Clementine Ford apologises for 'offensive' coronavirus comment

Marni Dixit
Lifestyle & Entertainment Producer

Clementine Ford has apologised after sharing a controversial coronavirus tweet on the weekend.

The tweet, which sparked outrage from a number of people, including the Lord Mayor of Melbourne, read, "Honestly, the corona virus isn't killing men fast enough."

Clementine Ford has apologised after sharing an "offensive" coronavirus joke. Photo: Instagram/Clementine Ford

The comment, which has since been deleted, was posted in response to an article about women who have been forced to take on extra work during the coronavirus pandemic as they are managing their households, as well as childcare and their own day-to-day work.

Unsurprisingly, male readers were unimpressed with the comment with former senator Derryn Hinch writing, "Take this on board: A woman who tweeted ‘Honestly, the Corona virus is not killing men fast enough’ has recently been given a ratepayer- funded literary grant by the Melbourne City Council. It must be rescinded."

Media personality Peter Ford also wrote, "Worth remembering this sweet lady just got a grant from Melbourne City Council to spread her wisdom..."

Clementine quickly responded to the tweets, saying, "LOL the replies to this show exactly how fragile men are. The same men who insist all the time that women laugh at jokes about violence against us because 'dark humour' and 'relieving tension'. Men are pathetic."

The writer added, "And because some men (not all of them!) clearly need context explained to them, the Corona tweet was in response to this article, outline *yet again* the unpaid domestic burden men place on women, because they can’t care for their own fkn kids."

"Christ alfkn Mighty, men love to screech about snowflakes and triggered feminists and women not being able to take a joke and they crumble at the first sign of a hyperbolic tweet that doesn’t place them as gods at the centre of the universe. Ding dongs, all of them."

The Herald Sun reported on Saturday the Melbourne City Council arts grant that had been awarded to Clementine would be put under review.

Lord Mayor Sally Capp said Clementine's comments were "deliberately divisive".

“I found these comments offensive and distasteful and I agree with the sentiment of outrage expressed by many members of our community," she said, revealing she'd also asked for the council's CEO to review the process that saw Clementine awarded with the grant.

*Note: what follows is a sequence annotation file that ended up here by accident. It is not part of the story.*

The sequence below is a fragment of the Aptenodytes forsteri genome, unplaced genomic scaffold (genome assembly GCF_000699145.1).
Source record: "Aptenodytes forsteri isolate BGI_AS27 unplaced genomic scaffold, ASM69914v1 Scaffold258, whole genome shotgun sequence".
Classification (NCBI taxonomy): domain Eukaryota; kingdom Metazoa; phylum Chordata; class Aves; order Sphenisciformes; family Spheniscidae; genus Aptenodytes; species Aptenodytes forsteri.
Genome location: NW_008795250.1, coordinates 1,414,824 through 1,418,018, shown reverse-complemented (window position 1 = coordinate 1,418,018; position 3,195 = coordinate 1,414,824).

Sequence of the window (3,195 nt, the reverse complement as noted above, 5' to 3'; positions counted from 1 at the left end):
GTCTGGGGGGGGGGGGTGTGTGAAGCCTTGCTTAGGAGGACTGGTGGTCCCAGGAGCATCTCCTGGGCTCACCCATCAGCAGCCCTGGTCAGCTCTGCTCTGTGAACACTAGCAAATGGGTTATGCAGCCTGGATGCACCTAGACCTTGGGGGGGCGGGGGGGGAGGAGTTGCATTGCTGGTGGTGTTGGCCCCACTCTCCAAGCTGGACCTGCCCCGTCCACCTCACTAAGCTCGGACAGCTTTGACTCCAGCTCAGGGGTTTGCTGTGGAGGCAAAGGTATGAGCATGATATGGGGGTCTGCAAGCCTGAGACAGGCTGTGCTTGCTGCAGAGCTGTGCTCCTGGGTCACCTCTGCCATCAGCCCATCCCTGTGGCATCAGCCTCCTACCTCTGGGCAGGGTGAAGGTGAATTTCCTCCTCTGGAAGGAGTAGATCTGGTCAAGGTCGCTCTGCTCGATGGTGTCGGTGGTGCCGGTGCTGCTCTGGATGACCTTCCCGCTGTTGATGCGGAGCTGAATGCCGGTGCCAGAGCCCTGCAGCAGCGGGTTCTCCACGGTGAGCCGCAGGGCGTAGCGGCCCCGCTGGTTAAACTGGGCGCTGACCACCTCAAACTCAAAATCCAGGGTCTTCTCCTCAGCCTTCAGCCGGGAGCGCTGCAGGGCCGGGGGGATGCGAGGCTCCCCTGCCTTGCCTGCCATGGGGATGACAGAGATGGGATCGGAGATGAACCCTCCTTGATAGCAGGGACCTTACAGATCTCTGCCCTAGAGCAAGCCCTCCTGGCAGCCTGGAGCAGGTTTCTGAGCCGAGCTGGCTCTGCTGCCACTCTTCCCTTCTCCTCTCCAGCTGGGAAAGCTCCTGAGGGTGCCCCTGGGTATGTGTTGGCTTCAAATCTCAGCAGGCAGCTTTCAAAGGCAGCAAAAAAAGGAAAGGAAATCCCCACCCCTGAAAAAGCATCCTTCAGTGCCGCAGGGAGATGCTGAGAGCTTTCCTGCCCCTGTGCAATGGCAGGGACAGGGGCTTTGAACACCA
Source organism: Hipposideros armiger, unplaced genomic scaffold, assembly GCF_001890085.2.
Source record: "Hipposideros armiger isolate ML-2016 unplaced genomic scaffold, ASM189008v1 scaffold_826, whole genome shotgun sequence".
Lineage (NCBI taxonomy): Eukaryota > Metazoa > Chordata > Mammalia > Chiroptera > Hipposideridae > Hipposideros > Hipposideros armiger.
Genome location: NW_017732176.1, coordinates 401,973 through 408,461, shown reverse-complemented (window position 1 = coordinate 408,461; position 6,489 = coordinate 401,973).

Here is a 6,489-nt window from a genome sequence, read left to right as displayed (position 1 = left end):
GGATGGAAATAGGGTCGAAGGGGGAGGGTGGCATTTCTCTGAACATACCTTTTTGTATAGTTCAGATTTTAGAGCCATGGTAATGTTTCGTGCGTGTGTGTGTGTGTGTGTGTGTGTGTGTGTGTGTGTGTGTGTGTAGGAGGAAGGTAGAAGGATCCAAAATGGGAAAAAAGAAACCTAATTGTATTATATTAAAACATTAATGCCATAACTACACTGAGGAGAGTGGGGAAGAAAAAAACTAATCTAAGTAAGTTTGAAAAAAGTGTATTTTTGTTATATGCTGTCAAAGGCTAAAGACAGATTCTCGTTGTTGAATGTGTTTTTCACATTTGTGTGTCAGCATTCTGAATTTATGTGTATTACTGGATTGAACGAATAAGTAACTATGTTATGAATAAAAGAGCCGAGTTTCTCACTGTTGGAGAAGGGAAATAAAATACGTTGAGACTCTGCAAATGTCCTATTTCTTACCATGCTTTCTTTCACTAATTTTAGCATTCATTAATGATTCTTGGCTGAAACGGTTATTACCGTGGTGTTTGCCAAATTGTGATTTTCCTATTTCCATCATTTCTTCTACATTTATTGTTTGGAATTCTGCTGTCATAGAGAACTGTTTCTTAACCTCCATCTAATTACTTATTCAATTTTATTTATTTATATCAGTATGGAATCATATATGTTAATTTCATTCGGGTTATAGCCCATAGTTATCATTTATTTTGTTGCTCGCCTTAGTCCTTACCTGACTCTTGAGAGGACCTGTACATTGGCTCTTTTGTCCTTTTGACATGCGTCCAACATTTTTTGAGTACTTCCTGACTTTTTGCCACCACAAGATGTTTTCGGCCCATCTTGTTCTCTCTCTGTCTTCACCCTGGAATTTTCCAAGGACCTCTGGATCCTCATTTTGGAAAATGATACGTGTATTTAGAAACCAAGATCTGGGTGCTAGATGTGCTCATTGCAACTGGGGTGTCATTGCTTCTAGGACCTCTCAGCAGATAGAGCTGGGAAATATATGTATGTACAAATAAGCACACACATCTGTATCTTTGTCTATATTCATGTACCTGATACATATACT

On Sunday, Clementine apologised for the tweet in a long Twitter thread, saying, "I’m a big enough person to admit when I’ve misjudged something. I still stand 100% behind my fury at men exploiting women’s unpaid labour (exacerbated by the global pandemic), but I’ve reconsidered my flippancy in discussing it.

"I’ve always maintained that the difference between jokes that punch up and down is the reality of harm. Eg joking about firing men into the sun has no basis in reality and therefore no potential to further harm, while 'jokes' about domestic abuse are very much reflective of an extensive harm already in place.

"The corona tweet was contextually in response to the fact women are once again shouldering the burden of domestic labour at the expense of their own economic freedom, being let down by men who are in turn upheld by systems that have privileged them. It is acceptable to express fury at that, and it’s disappointing more men aren’t outraged by this reality.

"But based on my own metric outlined up thread, I have to accept fault for the corona tweet because it made a flippant joke about something that IS actually a harmful reality, and one that affects marginalised men disproportionately, not to mention robs people of their loved ones. Regardless of what people want to think about me, I have no wish to compound harm and grief for anyone, nor be dismissive of the very real impact and fear a crisis like this presents.

"But I also think it’s fair to be angry at the lack of interest in this crisis’ impact on women. To be astonished at how women are expected to perform the essential tasks that allow men to thrive, at the expense of women’s stability, while being denied recognition for that work.

"A flippant (and yes, poorly judged) tweet doesn’t change that reality and it shouldn’t shift the focus away from it. If we benefit from privilege, we should also be robust enough to accept critique of the systems that privilege us and work to change them.

"Anyway, this acknowledgement isn’t for the men who are looking for any reason to ignore patriarchal impact but for the people genuinely hurt by my words. I’m sincerely sorry, and I wish I had framed my argument in better terms and in a way that didn’t compound harm."

While some of her followers were happy with the response, many responded saying it wasn’t enough.

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